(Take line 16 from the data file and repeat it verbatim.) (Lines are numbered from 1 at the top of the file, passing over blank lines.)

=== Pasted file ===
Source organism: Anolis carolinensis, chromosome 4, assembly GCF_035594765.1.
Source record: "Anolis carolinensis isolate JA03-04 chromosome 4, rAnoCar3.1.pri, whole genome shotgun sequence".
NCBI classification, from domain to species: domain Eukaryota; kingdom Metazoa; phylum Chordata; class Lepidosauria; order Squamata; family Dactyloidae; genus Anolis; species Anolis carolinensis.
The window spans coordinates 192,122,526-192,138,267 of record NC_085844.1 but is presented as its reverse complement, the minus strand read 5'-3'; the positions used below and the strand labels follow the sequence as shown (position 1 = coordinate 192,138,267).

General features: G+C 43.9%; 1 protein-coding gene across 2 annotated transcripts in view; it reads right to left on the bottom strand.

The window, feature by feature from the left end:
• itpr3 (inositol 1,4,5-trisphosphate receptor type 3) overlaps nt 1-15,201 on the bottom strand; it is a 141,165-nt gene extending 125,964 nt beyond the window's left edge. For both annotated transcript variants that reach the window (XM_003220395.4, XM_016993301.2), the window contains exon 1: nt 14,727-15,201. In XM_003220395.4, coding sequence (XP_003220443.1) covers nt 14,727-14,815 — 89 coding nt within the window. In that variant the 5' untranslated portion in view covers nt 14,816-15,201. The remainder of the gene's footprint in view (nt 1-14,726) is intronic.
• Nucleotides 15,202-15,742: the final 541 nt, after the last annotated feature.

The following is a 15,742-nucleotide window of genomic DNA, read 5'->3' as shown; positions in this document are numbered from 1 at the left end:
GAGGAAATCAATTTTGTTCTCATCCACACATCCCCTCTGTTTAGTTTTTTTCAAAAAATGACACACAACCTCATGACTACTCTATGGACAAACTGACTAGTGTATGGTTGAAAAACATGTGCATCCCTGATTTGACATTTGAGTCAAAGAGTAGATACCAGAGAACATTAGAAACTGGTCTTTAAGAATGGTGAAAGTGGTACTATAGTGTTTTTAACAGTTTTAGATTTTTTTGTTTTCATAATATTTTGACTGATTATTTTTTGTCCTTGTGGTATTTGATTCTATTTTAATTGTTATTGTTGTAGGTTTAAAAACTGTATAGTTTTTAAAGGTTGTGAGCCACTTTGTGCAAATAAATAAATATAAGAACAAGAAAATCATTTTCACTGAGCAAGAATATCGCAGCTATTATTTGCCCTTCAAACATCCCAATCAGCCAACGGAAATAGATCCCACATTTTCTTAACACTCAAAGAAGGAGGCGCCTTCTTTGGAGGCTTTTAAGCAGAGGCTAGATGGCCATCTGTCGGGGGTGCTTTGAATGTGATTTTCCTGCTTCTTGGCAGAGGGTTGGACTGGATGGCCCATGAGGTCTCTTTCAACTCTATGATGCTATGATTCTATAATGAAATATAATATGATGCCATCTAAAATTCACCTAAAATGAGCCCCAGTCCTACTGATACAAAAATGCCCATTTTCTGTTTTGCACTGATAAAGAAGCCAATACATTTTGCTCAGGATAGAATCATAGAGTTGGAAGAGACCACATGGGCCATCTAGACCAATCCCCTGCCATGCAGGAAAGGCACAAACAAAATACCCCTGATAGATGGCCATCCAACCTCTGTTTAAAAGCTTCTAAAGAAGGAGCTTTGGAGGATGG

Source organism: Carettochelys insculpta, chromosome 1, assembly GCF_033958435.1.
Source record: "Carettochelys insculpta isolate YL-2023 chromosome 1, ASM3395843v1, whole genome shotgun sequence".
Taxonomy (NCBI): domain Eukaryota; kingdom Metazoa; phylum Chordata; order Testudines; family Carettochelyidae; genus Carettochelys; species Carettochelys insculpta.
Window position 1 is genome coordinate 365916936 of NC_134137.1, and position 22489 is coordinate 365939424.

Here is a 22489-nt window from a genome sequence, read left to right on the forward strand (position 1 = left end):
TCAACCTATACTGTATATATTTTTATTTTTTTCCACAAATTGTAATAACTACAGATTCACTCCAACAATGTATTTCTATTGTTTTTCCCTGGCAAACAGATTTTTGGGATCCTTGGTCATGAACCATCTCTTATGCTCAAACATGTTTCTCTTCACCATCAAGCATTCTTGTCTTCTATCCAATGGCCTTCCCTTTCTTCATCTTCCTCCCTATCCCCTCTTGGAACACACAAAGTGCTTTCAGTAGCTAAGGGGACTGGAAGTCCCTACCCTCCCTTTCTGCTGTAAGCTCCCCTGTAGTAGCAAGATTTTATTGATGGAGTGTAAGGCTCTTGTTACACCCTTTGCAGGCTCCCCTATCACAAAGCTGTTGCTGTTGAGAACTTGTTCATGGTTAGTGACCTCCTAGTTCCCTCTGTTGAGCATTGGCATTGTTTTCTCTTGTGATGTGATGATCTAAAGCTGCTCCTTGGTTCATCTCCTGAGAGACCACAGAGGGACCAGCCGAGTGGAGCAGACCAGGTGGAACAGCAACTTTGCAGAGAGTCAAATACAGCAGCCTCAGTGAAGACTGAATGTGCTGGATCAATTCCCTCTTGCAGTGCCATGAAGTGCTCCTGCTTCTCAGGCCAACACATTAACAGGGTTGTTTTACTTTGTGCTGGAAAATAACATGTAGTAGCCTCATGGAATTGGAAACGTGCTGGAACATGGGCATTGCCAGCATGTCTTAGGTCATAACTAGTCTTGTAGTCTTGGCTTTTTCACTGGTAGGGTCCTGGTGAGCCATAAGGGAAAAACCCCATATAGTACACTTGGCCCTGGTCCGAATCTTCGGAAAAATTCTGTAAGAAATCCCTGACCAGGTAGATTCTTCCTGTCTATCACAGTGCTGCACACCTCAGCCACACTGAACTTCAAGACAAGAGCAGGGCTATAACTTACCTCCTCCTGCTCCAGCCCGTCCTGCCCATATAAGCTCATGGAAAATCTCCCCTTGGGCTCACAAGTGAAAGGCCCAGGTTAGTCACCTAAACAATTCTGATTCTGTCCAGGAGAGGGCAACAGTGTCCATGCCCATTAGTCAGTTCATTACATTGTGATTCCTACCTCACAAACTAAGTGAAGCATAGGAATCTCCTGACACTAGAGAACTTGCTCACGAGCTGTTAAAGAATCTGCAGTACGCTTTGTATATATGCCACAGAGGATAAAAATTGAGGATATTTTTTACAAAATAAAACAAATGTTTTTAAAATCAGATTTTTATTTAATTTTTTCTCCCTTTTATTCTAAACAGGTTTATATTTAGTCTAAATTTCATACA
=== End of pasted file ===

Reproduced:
TCAACCTATACTGTATATATTTTTATTTTTTTCCACAAATTGTAATAACTACAGATTCACTCCAACAATGTATTTCTATTGTTTTTCCCTGGCAAACAGATTTTTGGGATCCTTGGTCATGAACCATCTCTTATGCTCAAACATGTTTCTCTTCACCATCAAGCATTCTTGTCTTCTATCCAATGGCCTTCCCTTTCTTCATCTTCCTCCCTATCCCCTCTTGGAACACACAAAGTGCTTTCAGTAGCTAAGGGGACTGGAAGTCCCTACCCTCCCTTTCTGCTGTAAGCTCCCCTGTAGTAGCAAGATTTTATTGATGGAGTGTAAGGCTCTTGTTACACCCTTTGCAGGCTCCCCTATCACAAAGCTGTTGCTGTTGAGAACTTGTTCATGGTTAGTGACCTCCTAGTTCCCTCTGTTGAGCATTGGCATTGTTTTCTCTTGTGATGTGATGATCTAAAGCTGCTCCTTGGTTCATCTCCTGAGAGACCACAGAGGGACCAGCCGAGTGGAGCAGACCAGGTGGAACAGCAACTTTGCAGAGAGTCAAATACAGCAGCCTCAGTGAAGACTGAATGTGCTGGATCAATTCCCTCTTGCAGTGCCATGAAGTGCTCCTGCTTCTCAGGCCAACACATTAACAGGGTTGTTTTACTTTGTGCTGGAAAATAACATGTAGTAGCCTCATGGAATTGGAAACGTGCTGGAACATGGGCATTGCCAGCATGTCTTAGGTCATAACTAGTCTTGTAGTCTTGGCTTTTTCACTGGTAGGGTCCTGGTGAGCCATAAGGGAAAAACCCCATATAGTACACTTGGCCCTGGTCCGAATCTTCGGAAAAATTCTGTAAGAAATCCCTGACCAGGTAGATTCTTCCTGTCTATCACAGTGCTGCACACCTCAGCCACACTGAACTTCAAGACAAGAGCAGGGCTATAACTTACCTCCTCCTGCTCCAGCCCGTCCTGCCCATATAAGCTCATGGAAAATCTCCCCTTGGGCTCACAAGTGAAAGGCCCAGGTTAGTCACCTAAACAATTCTGATTCTGTCCAGGAGAGGGCAACAGTGTCCATGCCCATTAGTCAGTTCATTACATTGTGATTCCTACCTCACAAACTAAGTGAAGCATAGGAATCTCCTGACACTAGAGAACTTGCTCACGAGCTGTTAAAGAATCTGCAGTACGCTTTGTATATATGCCACAGAGGATAAAAATTGAGGATATTTTTTACAAAATAAAACAAATGTTTTTAAAATCAGATTTTTATTTAATTTTTTCTCCCTTTTATTCTAAACAGGTTTATATTTAGTCTAAATTTCATACA